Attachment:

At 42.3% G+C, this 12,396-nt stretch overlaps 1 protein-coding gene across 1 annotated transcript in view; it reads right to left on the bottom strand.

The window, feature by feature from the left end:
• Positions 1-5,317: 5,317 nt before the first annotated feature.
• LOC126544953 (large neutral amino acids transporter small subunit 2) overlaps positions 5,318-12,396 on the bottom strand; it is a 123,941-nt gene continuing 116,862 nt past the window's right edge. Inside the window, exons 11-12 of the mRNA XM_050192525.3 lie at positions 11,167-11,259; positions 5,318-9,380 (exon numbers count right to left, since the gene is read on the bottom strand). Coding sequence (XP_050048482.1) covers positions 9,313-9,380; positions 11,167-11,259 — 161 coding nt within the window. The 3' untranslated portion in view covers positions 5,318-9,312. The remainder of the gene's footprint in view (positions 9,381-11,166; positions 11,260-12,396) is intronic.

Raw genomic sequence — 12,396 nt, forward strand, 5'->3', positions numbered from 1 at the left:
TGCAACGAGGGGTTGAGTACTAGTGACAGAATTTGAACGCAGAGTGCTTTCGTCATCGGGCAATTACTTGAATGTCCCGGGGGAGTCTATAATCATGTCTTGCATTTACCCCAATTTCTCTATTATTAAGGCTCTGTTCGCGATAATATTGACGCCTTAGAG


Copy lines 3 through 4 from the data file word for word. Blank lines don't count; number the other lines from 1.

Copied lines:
• Positions 1-5,317: 5,317 nt before the first annotated feature.
• LOC126544953 (large neutral amino acids transporter small subunit 2) overlaps positions 5,318-12,396 on the bottom strand; it is a 123,941-nt gene continuing 116,862 nt past the window's right edge. Inside the window, exons 11-12 of the mRNA XM_050192525.3 lie at positions 11,167-11,259; positions 5,318-9,380 (exon numbers count right to left, since the gene is read on the bottom strand). Coding sequence (XP_050048482.1) covers positions 9,313-9,380; positions 11,167-11,259 — 161 coding nt within the window. The 3' untranslated portion in view covers positions 5,318-9,312. The remainder of the gene's footprint in view (positions 9,381-11,166; positions 11,260-12,396) is intronic.